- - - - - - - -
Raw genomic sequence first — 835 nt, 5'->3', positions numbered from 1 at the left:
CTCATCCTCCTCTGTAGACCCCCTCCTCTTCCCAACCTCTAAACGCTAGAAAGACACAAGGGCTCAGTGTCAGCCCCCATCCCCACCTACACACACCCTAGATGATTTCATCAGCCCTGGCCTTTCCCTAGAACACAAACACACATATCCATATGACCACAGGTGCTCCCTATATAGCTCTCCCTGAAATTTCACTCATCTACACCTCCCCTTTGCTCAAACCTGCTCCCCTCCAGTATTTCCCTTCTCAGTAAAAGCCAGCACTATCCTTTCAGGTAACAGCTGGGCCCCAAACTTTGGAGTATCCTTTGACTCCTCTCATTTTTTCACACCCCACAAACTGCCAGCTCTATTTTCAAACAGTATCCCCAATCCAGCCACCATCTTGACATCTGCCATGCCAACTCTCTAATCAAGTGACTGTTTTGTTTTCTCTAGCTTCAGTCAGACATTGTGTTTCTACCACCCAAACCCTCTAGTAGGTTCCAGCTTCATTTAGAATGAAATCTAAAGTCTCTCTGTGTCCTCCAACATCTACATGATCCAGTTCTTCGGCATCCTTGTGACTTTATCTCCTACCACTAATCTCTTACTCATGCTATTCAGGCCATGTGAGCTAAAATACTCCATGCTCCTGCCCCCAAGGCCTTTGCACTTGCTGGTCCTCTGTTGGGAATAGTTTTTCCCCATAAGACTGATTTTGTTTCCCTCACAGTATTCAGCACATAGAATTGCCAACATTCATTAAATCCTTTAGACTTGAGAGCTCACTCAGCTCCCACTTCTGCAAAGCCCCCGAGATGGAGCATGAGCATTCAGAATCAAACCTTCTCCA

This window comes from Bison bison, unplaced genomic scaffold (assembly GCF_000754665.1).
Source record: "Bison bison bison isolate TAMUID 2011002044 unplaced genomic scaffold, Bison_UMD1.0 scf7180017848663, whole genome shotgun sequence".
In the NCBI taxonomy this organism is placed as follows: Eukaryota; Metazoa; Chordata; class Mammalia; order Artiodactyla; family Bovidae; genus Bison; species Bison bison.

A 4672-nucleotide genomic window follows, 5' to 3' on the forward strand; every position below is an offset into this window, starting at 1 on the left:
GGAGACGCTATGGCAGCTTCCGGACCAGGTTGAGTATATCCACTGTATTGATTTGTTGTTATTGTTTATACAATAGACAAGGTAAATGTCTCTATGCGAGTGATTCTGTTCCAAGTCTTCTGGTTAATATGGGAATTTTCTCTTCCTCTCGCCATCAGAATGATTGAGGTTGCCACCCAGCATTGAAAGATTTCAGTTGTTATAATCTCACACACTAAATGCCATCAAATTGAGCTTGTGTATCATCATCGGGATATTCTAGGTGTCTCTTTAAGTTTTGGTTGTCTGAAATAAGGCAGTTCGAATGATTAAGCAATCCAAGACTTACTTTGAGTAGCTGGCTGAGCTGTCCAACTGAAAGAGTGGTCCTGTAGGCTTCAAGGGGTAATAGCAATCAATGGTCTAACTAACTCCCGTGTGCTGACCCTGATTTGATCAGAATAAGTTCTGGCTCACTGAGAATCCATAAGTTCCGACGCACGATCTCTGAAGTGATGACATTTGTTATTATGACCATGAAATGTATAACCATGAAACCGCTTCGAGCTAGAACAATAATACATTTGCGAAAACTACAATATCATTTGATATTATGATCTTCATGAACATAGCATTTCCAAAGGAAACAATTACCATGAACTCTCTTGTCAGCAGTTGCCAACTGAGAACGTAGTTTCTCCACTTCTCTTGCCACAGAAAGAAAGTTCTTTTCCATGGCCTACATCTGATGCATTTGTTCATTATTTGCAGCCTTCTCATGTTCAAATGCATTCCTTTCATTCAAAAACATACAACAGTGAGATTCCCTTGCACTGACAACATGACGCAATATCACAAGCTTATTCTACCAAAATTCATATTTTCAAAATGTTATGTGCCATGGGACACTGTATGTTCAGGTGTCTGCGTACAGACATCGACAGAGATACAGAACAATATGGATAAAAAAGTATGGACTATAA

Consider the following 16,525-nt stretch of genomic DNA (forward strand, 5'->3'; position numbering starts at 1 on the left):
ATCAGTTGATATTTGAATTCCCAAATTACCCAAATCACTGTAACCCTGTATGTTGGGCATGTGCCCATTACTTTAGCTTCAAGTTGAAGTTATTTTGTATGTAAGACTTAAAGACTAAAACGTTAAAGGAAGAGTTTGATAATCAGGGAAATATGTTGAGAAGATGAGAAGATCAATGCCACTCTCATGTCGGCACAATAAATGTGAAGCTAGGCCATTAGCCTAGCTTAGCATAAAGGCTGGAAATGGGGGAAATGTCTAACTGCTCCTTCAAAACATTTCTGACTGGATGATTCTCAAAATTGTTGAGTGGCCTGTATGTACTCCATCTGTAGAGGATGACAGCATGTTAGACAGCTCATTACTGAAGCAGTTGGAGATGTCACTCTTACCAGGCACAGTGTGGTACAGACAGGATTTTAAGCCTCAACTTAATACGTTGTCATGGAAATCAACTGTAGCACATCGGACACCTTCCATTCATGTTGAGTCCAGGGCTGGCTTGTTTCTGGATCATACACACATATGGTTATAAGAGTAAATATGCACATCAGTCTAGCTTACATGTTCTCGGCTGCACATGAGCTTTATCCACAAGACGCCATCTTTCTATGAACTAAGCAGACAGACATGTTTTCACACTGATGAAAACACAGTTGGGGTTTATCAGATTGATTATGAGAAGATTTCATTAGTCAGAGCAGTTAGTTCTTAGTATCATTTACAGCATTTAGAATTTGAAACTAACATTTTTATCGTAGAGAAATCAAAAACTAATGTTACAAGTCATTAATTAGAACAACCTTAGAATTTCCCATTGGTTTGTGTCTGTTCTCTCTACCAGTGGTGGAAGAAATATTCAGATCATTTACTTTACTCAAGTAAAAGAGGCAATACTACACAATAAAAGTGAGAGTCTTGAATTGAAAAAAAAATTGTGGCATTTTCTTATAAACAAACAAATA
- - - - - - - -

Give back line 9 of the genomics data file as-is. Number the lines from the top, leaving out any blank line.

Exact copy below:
ATCAGTTGATATTTGAATTCCCAAATTACCCAAATCACTGTAACCCTGTATGTTGGGCATGTGCCCATTACTTTAGCTTCAAGTTGAAGTTATTTTGTATGTAAGACTTAAAGACTAAAACGTTAAAGGAAGAGTTTGATAATCAGGGAAATATGTTGAGAAGATGAGAAGATCAATGCCACTCTCATGTCGGCACAATAAATGTGAAGCTAGGCCATTAGCCTAGCTTAGCATAAAGGCTGGAAATGGGGGAAATGTCTAACTGCTCCTTCAAAACATTTCTGACTGGATGATTCTCAAAATTGTTGAGTGGCCTGTATGTACTCCATCTGTAGAGGATGACAGCATGTTAGACAGCTCATTACTGAAGCAGTTGGAGATGTCACTCTTACCAGGCACAGTGTGGTACAGACAGGATTTTAAGCCTCAACTTAATACGTTGTCATGGAAATCAACTGTAGCACATCGGACACCTTCCATTCATGTTGAGTCCAGGGCTGGCTTGTTTCTGGATCATACACACATATGGTTATAAGAGTAAATATGCACATCAGTCTAGCTTACATGTTCTCGGCTGCACATGAGCTTTATCCACAAGACGCCATCTTTCTATGAACTAAGCAGACAGACATGTTTTCACACTGATGAAAACACAGTTGGGGTTTATCAGATTGATTATGAGAAGATTTCATTAGTCAGAGCAGTTAGTTCTTAGTATCATTTACAGCATTTAGAATTTGAAACTAACATTTTTATCGTAGAGAAATCAAAAACTAATGTTACAAGTCATTAATTAGAACAACCTTAGAATTTCCCATTGGTTTGTGTCTGTTCTCTCTACCAGTGGTGGAAGAAATATTCAGATCATTTACTTTACTCAAGTAAAAGAGGCAATACTACACAATAAAAGTGAGAGTCTTGAATTGAAAAAAAAATTGTGGCATTTTCTTATAAACAAACAAATA